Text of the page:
Skip to main content

B.C. NDP leader Adrian Dix at Fable restaurant in Vancouver on April 1, 2014, where he answered questions on former NDP leader Mike Harcourt leaving the party.

John Lehmann/The Globe and Mail

New Democrats are largely taking former premier Mike Harcourt's decision to quit the provincial party as an urgent signal that they have to act on his parting suggestions that the NDP bridge rural and urban B.C. and do better to win government.

Earlier this week, Mr. Harcourt said he was done with the party he led to power in 1991, citing concerns that included an "astonishingly stupid decision" by leader Adrian Dix during the 2013 election campaign to reverse position on expanding a Kinder-Morgan pipeline between Alberta and the Lower Mainland.

Mr. Dix went into the campaign with a neutral position, then declared opposition to the project, a shift Mr. Harcourt said cost the NDP seats in rural communities, where blue-collar workers concluded the party opposed resource development that creates jobs.

Story continues below advertisement

"Mr. Harcourt is leaving the party over support for a pipeline, an oil pipeline," Mr. Dix told reporters in Vancouver on Tuesday amid astonished reaction to the decision the former premier announced in an interview with The Globe and Mail.

"I guess that's his choice. It's absolutely fair for him to do that if he wants to."

He suggested Mr. Harcourt supported his view during the campaign. Mr. Harcourt rebuffed the jab in an interview on Tuesday, noting he had spoken "during the heat of a campaign" and that he supported the process for reviewing Kinder-Morgan's plans.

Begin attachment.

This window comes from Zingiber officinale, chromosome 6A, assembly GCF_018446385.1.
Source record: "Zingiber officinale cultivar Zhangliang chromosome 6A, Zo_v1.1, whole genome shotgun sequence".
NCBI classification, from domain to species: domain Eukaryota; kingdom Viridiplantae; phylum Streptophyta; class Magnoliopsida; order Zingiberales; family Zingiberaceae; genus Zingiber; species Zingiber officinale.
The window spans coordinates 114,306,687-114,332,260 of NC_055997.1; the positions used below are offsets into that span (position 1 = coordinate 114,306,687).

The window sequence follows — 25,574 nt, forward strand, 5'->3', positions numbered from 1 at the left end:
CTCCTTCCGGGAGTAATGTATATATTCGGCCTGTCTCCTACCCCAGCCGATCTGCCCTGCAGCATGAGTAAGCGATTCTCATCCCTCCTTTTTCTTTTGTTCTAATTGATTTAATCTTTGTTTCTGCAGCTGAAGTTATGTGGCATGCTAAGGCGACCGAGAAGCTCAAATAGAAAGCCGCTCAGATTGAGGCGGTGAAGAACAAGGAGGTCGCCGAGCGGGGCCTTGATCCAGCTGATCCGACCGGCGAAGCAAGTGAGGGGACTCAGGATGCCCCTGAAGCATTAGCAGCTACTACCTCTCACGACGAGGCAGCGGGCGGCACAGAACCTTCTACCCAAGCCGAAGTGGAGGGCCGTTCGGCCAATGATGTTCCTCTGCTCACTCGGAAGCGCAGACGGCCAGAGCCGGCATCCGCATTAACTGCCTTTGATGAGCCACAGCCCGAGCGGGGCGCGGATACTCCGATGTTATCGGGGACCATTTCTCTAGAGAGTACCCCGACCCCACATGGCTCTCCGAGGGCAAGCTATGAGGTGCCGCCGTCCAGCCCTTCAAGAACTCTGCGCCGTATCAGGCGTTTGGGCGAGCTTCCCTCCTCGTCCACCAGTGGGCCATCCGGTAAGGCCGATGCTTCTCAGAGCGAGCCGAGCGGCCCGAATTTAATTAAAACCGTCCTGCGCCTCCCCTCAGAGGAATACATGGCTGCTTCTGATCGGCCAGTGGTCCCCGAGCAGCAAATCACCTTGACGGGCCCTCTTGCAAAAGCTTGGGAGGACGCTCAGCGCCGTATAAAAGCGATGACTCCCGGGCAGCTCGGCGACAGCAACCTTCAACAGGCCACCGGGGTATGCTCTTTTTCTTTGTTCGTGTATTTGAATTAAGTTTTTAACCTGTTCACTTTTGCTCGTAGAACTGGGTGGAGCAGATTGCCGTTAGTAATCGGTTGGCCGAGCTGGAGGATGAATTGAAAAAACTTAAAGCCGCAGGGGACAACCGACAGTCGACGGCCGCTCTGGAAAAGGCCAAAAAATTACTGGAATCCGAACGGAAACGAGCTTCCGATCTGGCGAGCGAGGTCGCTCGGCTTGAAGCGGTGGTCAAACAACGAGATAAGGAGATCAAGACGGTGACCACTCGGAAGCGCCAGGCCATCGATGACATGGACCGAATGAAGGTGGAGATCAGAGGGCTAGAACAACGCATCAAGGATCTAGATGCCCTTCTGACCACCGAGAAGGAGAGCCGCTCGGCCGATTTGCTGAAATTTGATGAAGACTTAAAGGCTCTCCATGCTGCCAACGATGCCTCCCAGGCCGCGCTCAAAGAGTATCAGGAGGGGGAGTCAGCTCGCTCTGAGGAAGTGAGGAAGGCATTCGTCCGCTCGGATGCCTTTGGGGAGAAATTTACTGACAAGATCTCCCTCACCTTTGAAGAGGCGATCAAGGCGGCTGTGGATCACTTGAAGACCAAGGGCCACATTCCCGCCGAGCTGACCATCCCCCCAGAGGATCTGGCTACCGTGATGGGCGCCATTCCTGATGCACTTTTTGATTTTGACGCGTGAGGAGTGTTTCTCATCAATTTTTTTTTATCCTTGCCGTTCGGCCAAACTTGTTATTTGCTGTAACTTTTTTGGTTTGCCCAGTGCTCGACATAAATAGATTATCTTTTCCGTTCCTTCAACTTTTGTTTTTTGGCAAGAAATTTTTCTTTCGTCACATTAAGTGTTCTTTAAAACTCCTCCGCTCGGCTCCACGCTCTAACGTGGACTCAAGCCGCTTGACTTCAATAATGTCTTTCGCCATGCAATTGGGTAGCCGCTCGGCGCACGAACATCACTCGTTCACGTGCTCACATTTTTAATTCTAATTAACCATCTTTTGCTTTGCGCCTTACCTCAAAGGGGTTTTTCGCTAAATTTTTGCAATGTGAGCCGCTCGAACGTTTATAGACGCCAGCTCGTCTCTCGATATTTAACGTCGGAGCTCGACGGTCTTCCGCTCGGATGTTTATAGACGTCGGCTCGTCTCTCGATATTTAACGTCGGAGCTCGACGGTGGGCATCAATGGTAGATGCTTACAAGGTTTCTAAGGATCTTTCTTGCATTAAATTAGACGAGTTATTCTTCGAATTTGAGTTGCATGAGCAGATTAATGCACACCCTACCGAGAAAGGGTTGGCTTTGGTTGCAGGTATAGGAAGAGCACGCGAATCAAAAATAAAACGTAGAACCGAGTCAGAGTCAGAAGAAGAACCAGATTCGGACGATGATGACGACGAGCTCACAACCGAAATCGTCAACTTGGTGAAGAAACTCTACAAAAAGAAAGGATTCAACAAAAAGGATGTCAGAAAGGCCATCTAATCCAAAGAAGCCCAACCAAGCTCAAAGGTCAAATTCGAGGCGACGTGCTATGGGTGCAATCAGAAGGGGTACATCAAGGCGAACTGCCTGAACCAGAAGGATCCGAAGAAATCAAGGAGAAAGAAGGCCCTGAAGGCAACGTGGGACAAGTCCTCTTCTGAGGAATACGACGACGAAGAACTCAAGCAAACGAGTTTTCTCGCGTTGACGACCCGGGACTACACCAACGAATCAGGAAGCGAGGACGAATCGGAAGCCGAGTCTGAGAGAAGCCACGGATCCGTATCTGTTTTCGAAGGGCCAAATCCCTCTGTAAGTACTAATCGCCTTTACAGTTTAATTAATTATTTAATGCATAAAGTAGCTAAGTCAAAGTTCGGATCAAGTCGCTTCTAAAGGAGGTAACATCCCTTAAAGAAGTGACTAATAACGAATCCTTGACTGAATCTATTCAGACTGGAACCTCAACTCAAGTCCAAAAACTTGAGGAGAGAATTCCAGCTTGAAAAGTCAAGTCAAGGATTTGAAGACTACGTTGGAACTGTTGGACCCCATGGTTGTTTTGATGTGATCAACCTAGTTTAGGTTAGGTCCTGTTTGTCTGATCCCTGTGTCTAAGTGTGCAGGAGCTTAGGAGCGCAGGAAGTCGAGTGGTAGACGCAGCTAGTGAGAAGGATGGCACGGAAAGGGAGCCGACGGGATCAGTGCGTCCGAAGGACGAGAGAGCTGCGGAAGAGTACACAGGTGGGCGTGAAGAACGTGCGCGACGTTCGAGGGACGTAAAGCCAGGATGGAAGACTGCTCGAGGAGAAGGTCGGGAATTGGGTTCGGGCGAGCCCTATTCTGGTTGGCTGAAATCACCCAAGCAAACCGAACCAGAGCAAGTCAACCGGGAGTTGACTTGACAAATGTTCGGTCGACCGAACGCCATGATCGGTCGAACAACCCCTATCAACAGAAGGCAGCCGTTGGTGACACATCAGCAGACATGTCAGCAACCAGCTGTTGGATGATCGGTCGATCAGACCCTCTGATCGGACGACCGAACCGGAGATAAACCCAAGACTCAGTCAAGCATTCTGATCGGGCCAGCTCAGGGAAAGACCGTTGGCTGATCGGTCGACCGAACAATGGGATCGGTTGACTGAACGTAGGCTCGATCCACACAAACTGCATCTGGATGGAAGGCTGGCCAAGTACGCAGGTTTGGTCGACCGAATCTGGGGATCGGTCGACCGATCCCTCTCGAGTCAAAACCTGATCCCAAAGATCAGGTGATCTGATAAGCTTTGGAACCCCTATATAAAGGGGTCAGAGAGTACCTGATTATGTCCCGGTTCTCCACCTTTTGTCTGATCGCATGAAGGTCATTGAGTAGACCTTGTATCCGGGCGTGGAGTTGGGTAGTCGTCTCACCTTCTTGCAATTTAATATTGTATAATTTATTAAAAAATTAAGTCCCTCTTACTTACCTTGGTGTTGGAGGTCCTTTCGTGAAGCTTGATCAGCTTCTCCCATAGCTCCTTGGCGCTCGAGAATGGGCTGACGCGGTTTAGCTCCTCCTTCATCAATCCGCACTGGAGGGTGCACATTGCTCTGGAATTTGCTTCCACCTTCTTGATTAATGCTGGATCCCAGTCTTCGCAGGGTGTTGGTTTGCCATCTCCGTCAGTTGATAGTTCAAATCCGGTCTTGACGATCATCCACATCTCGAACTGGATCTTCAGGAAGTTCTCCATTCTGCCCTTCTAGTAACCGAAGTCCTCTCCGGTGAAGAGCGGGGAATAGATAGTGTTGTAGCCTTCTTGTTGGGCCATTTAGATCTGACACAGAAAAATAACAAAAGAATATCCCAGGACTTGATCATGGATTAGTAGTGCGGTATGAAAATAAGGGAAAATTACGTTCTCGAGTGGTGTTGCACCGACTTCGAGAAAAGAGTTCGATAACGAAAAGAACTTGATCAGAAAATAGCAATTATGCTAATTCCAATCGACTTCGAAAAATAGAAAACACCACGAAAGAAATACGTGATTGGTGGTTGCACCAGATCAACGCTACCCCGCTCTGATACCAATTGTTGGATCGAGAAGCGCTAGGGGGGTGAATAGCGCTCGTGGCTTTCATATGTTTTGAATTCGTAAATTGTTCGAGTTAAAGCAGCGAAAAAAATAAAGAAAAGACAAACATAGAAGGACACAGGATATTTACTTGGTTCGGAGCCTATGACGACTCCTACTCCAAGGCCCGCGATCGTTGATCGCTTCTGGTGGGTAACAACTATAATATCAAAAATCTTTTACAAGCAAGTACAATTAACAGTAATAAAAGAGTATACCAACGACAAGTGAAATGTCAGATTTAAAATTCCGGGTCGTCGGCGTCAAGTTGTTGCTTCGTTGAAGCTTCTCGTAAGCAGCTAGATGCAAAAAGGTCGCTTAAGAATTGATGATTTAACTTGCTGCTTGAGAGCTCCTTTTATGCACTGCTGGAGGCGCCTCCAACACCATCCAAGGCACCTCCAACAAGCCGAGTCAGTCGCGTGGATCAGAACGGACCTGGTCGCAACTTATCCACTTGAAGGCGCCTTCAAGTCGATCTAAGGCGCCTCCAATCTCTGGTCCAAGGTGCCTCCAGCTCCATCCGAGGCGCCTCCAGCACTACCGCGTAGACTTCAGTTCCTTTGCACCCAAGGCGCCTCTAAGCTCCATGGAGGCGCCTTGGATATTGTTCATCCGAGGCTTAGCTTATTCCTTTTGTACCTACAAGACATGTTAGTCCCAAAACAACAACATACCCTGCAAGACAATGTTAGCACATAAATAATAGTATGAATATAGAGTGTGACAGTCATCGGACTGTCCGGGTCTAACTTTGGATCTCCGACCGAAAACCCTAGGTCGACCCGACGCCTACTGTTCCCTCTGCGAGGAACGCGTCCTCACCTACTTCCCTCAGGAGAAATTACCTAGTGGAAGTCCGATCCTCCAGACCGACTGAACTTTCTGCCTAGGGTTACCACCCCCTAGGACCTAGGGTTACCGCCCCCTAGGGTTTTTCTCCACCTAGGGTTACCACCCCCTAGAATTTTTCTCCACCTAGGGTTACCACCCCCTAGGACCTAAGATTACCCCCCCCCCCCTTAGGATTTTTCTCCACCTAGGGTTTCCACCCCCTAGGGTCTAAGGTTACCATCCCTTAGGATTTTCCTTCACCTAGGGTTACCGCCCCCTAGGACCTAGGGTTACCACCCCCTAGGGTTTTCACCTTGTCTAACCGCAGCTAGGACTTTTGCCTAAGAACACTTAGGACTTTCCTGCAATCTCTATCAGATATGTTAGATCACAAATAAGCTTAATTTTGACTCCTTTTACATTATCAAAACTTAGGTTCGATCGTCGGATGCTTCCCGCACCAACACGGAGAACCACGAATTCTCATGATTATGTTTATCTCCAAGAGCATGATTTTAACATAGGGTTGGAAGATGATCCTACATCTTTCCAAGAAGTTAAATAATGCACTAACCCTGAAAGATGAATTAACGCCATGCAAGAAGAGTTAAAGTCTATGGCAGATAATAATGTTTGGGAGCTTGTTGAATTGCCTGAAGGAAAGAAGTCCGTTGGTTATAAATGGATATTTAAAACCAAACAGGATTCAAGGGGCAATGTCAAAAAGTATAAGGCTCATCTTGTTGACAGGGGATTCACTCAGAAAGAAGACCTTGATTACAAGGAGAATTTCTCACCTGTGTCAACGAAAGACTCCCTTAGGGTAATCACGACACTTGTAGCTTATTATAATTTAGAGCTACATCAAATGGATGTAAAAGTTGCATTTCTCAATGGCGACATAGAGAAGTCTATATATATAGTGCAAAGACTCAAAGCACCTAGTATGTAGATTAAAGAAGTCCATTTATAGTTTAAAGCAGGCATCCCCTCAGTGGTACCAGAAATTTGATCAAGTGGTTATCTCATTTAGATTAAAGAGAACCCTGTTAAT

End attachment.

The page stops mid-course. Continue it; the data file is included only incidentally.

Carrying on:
But Mr. Dix added Mr. Harcourt served B.C. in three terms as Vancouver mayor and five years as premier, and he hoped he would return to the NDP.

Other New Democrats were more in sync with the view that the party needs to take up Mr. Harcourt's challenge.

"His views are really echoing what a lot of us in the B.C. Interior are saying about what went wrong in the 2013 campaign," said Tom Friedman, who ran unsuccessfully in 2009 and 2013 in Kamloops.

Mr. Dix made his Kinder-Morgan campaign announcement in the Interior city about 325 kilometres east of Vancouver.

Story continues below advertisement

Mr. Friedman said the issue was larger than the Kinder-Morgan reversal, and had a lot to do with the NDP failure to articulate a policy on responsible development. He said the party platform was not effectively sold to regional audiences.

"There's a collective responsibility. I am not laying this entirely at Mr. Dix's feet."

Mr. Friedman said he was sad to see Mr. Harcourt go.

"Mike Harcourt has been seen as a very strong, moderate individual," he said.

"It's a loss to the party because I think we should be paying attention to people like Mike Harcourt. He seemed to have a vision that did include the whole province, even though he came from Vancouver."

Mr. Friedman, an English professor at Thompson Rivers University, said MLAs John Horgan and Mike Farnworth, the only candidates so far to succeed Mr. Dix, should aspire to build a party that welcomes people like Mr. Harcourt.

Story continues below advertisement

The leadership vote is on Sept. 28.